Nations on Fire: Strike The Match, LP (Vinyl)
Nations on Fire: Strike The Match, LP (Vinyl)
€16.90
Net price (incl. 19% VAT) excl. shipping costs
Nations on Fire
Strike The Match
  • LP (Vinyl)
  • Germany
reissue, red vinyl
  • Refuse Records
  • (REFUSE 132)
  • 12 Tracks
  • no barcode
  • EX+ / EX+
  • virgin

tracks

A1

Flag Song

A2

Nice Song

A3

Iron Will

A4

Radical But Not Cool

A5

Experts Agree

A6

Nations On Fire

B1

Strong Song

B2

Bug In My Eye

B3

Learn Song

B4

New Hope For A Dead Scene

B5

The Line

B6

Dedication

Credits

Engineer
  • Andre
  • Andy
  • Joe Peccerillo
  • Onno Hesselink
Layout
  • Judge No One
  • Onno Hesselink
Mastered by
  • Günter Pauler
Mixed by
  • Donnell Cameron
  • Judge No One
Producer
  • Donnell Cameron
  • Judge No One
Written by
Bass
  • Jeroen Lauwers
Drums
  • Jaak De Cock
Guitar
  • Onno Hesselink
  • Judge No One
Vocals
  • Judge No One
  • David Dutriaux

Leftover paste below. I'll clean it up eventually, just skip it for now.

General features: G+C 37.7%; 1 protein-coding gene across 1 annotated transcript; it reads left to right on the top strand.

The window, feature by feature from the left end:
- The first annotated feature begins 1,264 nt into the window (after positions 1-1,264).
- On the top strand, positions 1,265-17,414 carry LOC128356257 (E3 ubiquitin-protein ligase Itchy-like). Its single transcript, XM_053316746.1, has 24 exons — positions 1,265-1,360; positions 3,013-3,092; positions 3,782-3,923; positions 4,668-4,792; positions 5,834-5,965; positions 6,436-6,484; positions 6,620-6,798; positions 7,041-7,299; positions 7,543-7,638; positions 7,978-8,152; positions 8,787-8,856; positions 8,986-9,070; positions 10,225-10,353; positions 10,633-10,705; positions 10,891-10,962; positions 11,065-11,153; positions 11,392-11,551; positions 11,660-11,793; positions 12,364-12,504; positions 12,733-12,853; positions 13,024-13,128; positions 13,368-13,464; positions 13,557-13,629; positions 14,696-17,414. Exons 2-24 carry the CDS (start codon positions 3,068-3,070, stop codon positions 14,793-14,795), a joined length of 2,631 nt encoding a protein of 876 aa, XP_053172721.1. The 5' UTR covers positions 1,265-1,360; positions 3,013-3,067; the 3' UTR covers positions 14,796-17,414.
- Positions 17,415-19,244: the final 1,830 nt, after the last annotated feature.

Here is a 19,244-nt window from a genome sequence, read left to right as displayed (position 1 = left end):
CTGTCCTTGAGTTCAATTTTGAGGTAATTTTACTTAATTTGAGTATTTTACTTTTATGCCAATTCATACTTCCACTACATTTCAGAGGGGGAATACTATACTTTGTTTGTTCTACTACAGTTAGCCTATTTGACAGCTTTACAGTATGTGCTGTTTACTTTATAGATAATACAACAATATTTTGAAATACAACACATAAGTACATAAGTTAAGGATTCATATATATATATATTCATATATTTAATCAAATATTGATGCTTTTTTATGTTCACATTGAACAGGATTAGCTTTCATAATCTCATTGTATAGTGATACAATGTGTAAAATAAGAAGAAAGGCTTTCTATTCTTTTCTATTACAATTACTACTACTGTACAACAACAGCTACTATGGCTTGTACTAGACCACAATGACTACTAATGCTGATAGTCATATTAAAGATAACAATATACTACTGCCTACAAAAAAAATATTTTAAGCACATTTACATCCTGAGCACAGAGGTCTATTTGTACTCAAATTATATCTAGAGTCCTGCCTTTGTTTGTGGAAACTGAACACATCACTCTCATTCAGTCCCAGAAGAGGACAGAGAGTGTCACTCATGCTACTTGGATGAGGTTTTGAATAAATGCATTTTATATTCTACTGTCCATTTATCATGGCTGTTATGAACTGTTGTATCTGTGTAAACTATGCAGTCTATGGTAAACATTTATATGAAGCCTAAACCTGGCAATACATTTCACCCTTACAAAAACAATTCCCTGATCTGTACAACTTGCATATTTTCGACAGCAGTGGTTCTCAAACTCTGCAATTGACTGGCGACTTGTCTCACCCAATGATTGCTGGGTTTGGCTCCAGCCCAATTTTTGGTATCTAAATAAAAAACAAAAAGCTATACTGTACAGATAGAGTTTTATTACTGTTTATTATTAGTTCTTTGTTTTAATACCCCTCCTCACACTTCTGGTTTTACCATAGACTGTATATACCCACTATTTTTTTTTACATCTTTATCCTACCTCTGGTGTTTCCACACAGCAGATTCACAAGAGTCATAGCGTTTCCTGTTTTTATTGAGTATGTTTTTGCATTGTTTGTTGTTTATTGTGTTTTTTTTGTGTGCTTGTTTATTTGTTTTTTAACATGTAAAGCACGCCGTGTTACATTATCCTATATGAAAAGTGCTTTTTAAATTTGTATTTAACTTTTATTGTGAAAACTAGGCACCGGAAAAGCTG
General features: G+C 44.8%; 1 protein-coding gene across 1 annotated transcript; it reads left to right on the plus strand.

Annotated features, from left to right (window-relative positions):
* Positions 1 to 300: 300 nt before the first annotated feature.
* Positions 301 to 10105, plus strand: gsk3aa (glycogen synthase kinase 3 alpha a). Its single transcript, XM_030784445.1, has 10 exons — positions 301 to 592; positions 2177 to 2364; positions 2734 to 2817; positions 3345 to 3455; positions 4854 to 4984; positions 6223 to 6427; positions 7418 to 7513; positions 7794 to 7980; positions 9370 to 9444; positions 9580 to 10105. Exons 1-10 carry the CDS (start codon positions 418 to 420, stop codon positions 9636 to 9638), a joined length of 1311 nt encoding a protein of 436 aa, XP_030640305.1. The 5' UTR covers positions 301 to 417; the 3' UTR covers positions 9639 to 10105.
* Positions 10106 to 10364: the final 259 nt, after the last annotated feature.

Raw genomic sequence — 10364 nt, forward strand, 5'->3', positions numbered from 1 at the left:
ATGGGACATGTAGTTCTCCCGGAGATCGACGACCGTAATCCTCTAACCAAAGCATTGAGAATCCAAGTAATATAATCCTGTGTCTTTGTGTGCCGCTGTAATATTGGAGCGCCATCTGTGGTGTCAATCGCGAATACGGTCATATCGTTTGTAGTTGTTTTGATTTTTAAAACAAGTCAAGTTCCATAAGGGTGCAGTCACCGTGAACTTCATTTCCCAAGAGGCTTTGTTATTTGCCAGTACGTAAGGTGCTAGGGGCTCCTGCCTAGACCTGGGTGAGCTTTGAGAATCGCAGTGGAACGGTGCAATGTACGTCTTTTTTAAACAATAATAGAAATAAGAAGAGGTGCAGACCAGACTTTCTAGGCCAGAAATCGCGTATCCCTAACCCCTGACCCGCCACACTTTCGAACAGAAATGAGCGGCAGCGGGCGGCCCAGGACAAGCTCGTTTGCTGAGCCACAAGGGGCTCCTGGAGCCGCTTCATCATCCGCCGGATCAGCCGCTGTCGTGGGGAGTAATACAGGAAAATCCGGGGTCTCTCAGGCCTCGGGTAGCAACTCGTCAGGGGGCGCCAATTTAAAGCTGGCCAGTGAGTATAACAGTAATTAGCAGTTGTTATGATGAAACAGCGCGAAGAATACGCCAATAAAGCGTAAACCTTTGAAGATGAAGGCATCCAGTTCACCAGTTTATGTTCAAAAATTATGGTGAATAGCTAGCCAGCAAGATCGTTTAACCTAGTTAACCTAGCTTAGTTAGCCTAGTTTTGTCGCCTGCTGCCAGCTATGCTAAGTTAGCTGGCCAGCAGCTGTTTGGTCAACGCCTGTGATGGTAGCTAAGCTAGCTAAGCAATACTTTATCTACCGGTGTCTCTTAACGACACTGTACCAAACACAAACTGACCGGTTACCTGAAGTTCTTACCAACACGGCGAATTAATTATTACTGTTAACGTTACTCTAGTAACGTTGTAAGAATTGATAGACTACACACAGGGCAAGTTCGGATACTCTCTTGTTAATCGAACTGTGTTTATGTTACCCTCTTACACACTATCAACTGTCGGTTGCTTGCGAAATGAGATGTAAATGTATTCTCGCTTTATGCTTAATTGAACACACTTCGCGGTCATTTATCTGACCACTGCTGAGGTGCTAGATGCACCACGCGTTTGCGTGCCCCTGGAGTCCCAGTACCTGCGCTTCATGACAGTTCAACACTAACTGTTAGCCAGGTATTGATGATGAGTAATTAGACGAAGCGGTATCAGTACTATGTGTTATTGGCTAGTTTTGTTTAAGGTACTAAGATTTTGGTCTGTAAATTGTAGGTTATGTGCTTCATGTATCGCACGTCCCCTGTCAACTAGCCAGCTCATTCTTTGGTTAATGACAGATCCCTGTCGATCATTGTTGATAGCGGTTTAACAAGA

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The real, great rock 'n' roll swindle? Don't look for it in the Pistols, well, in Mac Laren' movie The Great Rock 'n' Roll Swindle... you'd better search Belgium, and more specifically somewhere near Lou Deprijck and Yvan Lacomblez, two born-and-bred “Brusselians[1] ”. If their names don't ring a bell at first glance, you've most likely already wiggled to the interplanetary hit which brought them fortune (in every way): “Ça plane pour moi”! Oh yeah, France already had Antoine's “Élucubrations”, a mildly transgressive hit in its own way... and an unprecedented landslide in Gallic memory. But this time, another category was tackled! “Ca plane pour moi”? A moronic song by a crappy singer... The prank swept through the world and within a few months, no less than one million 45s were sold just in France. And the incredible part is that it was to spawn a mass-produced bunch of cover versions, finally becoming – how ironic – a universal punk anthem: think what you will, it IS the hold-up of the century! Of course, such a cash cow would arouse envy and create quite a few vocations among our fellow countrymen. The song's trademark derision was finally about to bridge the missing link between original punk – too violent, too dirty – and the general public eager to enjoy a little Saturday-night pogo.